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Creating Comic Books

Students' Cartoons With A Message Tap Into Drawing, Writing, Storytelling, Leadership Skills

May 23, 2005

Seventh-grader Kozani Medina is known as a quiet, hardworking student at Fox Middle School in Hartford. But after creating a comic book called "Jimmy's Turning Point," she's also being called an artist and storyteller.

Kozani, 14, is one of 20 students in the after-school program at Fox Middle who learned to write, design and illustrate comic books in The Comic Book Project, an arts-based literacy initiative developed at Teachers College of Columbia University in New York. It is sponsored locally by The Children's Aid Society and the Hartford Foundation for Public Giving.

"I like to draw - that's my hobby, and the story just popped into my head," Kozani said.

Youths in 10 cities, including about 250 students in after-school programs at Fox, Quirk, Bellizzi, and Hartford Magnet middle schools and Burr School in Hartford, wrote comic books about leadership for The Comic Book Project this year. The finished comic books will be displayed on a website, and the best one from each of the 10 cities will be published and distributed nationally by Dark Horse Comics in a book entitled "We, The Leaders."

The Hartford students' comic books will be on display until May 31 at Immanuel Congregational Church's Fellowship Hall, 10 Woodland St., Hartford, Monday to Friday from 9 a.m. to 4 p.m. The exhibit is free and open to the public. For information call 860-527-8121. Examples of the students' comic books can be viewed online at www.ComicBookProject.org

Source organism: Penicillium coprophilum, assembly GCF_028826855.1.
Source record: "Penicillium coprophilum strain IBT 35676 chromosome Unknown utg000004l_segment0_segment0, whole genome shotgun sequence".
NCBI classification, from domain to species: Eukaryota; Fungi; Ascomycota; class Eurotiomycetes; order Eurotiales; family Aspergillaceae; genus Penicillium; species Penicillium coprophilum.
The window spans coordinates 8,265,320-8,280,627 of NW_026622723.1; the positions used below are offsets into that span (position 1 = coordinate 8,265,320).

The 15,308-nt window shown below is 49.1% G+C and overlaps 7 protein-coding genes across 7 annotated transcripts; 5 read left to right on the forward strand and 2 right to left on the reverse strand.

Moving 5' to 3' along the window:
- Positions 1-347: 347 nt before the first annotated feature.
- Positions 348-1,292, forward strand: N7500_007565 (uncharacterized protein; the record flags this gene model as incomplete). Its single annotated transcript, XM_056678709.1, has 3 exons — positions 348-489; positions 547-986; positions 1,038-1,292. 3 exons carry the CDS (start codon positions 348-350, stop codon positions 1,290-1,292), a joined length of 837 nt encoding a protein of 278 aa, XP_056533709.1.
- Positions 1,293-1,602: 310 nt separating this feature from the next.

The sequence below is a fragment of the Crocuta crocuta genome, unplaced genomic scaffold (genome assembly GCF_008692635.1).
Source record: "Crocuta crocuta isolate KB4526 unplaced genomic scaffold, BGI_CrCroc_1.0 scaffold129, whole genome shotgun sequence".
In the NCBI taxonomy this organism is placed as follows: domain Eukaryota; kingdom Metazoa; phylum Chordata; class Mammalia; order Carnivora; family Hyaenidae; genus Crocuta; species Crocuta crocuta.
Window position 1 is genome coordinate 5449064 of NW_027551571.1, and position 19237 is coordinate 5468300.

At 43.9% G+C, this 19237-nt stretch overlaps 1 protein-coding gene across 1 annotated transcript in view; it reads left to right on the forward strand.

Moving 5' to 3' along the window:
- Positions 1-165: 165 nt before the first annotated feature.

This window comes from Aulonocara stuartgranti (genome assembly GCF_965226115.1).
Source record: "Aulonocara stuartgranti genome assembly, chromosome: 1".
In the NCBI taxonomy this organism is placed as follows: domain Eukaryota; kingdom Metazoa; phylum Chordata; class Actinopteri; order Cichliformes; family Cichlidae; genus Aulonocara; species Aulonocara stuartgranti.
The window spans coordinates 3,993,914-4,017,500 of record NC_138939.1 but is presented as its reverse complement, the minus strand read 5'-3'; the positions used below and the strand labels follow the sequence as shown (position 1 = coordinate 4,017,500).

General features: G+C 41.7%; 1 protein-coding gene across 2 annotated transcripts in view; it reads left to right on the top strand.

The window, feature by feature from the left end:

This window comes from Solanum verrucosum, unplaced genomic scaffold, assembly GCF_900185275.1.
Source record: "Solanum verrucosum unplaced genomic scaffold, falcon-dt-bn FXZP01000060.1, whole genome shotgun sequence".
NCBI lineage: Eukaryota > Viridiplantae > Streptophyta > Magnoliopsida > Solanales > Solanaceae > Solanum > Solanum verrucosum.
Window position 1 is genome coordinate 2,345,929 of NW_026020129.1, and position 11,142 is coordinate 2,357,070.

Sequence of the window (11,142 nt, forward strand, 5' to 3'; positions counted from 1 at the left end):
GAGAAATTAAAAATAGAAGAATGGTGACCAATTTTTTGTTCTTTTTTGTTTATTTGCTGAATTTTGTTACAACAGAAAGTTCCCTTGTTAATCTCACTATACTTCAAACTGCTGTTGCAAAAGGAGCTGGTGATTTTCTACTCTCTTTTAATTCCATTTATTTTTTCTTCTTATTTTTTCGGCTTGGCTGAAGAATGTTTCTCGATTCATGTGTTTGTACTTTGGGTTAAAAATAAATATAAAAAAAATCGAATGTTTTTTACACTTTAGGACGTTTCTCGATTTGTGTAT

Michael Bitz, the educational researcher who founded The Comic Book Project, said it provides a creative way for kids to make art and write at the same time. Though this is the debut year for the project in Hartford, in previous years students in cities such as Cleveland and New York have written comic books around themes such as conflict resolution and environmental awareness. About 10,000 students are participating this year, and Bitz hopes to expand to the West Coast soon.

Kozani's comic book, which she said was inspired by a relative who turned his life around after using drugs, was selected to be published from Hartford. At a reception honoring all the student participants, Andrew Serrao, the principal at Fox Middle, told Kozani she was "a star," and promised to hang a framed copy of her comic book in his office.

"My story is about a boy named Jimmy who must choose between two paths - going to school, or smoking, doing drugs and hanging out with a gang," Kozani said. Jimmy chooses the wrong path, but his friends help him realize his mistake, and he becomes a leader when he apologizes to them.

Bellizzi Middle School sixth-grader Laquan White, 13, who plays on his school basketball team, and draws and writes poems about basketball in his spare time, wrote a comic book called "Leaders."

"Basketball is my sport, so I wrote about things you have to work on to be a leader, like offense, defense, dribbling and shooting," Laquan said. Being a leader in basketball also means helping other kids, he said.

Eighth-grader Victor Rivera, 15, wrote his comic book "Uncle Archie and Scrapy" during the Quirk Middle after-school program.

"It's about a mouse whose friends dare him to go and take a picture of a cat," Victor said. The mouse gets the picture, but he is also chased and scared by the cat before his uncle rescues him.

"The lesson is that you have to lead people, not be led by people," Victor said.

Aldwin Allen, coordinator of the after-school program at Fox Middle for Catholic Charities, said even the students who don't complete their comic books benefit from the skills they learn during The Comic Book Project.

"Everyone learns basic drawing techniques, how to convey emotion through art and how to use point of view to tell a story," Allen said.

Reprinted with permission of the Hartford Courant. To view other stories on this topic, search the Hartford Courant Archives at http://www.courant.com/archives.
| Last update: September 25, 2012 |
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